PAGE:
Cheat Day by Liv Stratman
Here’s what Publishers Weekly had to say about Cheat Day: “Stratman debuts with a sweet, smart account of one woman’s attempt to add some spark and direction to her humdrum everyday. Kit, 34, is stuck in a rut: she can’t muster the nerve to quit a job managing her sister’s bakery in the same Brooklyn neighborhood where she grew up; she’s ambivalent about having kids; restless in a marriage to her well-intentioned, workaholic husband; and still mourning the death of the grandmother who raised her. To snap out of it, she reaches for a solution she’s tried many times before: a diet. This time she embarks on the 75-day Radiant Regimen, her most ambitious wellness overhaul yet. But as she starts to master her food cravings, she begins to indulge in her attraction to a carpenter, leading to an intense affair, and the derailment of her self-makeover. Soon, Kit, realizing the ‘lucky’ life she leads, must acknowledge her failures and open up about impulses if she want to save her marriage: ‘What I know now is there is no recipe for a clean marriage.’ The uneasy relationship Kit has with her various appetites is at the heart of things, and the narrative’s success rests on her wry, insightful narration, which expounds on the inanities of the daily calculus of diet planning with hilariously cringy detail. This is a treat.”
Heaven by Mieko Kawakami (translated by Sam Bett and David Boyd)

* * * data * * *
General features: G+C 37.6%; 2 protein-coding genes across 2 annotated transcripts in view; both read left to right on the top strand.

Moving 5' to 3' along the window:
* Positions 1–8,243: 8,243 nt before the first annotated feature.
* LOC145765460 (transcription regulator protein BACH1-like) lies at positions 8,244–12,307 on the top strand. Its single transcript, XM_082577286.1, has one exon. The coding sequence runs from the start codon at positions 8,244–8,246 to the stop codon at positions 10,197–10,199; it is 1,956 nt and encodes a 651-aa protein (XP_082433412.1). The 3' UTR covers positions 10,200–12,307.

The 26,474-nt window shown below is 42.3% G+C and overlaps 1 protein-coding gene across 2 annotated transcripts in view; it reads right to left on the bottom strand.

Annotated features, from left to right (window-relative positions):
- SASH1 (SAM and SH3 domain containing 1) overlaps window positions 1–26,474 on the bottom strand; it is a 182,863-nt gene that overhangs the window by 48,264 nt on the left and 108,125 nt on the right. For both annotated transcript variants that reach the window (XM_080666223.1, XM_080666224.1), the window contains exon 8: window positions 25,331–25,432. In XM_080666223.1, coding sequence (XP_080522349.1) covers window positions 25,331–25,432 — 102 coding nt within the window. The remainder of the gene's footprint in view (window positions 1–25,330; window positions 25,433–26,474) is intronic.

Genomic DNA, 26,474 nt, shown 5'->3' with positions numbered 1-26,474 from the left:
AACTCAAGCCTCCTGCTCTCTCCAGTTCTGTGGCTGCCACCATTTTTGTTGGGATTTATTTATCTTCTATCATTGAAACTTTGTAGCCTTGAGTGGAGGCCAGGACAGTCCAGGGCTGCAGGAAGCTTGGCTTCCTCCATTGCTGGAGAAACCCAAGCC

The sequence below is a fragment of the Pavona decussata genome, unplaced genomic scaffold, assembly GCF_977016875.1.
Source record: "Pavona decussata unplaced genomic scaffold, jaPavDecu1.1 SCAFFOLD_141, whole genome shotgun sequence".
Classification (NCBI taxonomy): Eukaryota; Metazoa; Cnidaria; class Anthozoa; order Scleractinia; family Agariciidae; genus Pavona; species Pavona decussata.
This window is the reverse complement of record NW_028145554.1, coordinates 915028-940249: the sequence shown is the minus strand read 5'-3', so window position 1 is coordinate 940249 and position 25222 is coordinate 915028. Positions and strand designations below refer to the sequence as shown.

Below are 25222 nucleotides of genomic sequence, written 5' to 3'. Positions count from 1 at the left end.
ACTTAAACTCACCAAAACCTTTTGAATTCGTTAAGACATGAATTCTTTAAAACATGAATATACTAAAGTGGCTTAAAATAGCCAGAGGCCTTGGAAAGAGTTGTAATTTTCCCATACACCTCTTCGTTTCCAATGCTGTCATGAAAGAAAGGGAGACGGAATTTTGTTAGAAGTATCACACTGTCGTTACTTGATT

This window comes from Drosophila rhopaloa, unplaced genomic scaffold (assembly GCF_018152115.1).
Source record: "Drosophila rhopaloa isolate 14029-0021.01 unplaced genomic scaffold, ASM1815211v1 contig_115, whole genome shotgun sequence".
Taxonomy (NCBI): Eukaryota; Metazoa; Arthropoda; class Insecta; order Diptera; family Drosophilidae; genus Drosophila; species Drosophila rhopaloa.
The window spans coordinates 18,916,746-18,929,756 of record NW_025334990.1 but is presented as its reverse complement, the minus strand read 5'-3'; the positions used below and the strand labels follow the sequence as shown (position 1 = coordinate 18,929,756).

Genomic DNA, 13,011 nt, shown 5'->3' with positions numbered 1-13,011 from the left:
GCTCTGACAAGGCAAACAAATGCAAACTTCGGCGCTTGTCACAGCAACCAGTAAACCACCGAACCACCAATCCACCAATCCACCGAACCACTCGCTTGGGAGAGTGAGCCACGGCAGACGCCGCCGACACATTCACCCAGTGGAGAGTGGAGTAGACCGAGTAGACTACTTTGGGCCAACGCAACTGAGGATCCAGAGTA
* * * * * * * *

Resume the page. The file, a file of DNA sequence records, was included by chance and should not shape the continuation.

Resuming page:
Here’s what Publishers Weekly had to say about Heaven: “Kawakami (Breasts and Eggs) returns with a searing account of bullying and adolescent angst. In the vast, violent wasteland of middle school, the 14-year-old unnamed narrator endures horrific physical abuse from a group of sadistic classmates, assuming it’s due to his lazy eye. In graphic detail, Kawakami describes the escalating harm brought to him, from his being made to ingest toilet water, a goldfish, and scraps of food from a pet rabbit’s cage, to having chalk stuffed up his nose, being shoved into a locker, and an excruciatingly brutal confrontation in a gym, leaving him with the heartbreaking ‘desire to disappear.’ When he receives an anonymous note in his desk seeking friendship, he suspects it’s a prank, but discovers it’s from a female schoolmate who is also being humiliated. They meet in the school stairwell to share stories and later take summer excursions out of town, and suffer a stunning final encounter with their adversaries, during which one of the culprits explains the unexpected and startling reasons behind the attacks. This incident is particularly harrowing, and Kawakami unflinchingly takes the reader through the abyss of depraved, dehumanizing behavior with keen psychological insight, brilliant sensitivity, and compassionate understanding. With this, the author’s star continues to rise.”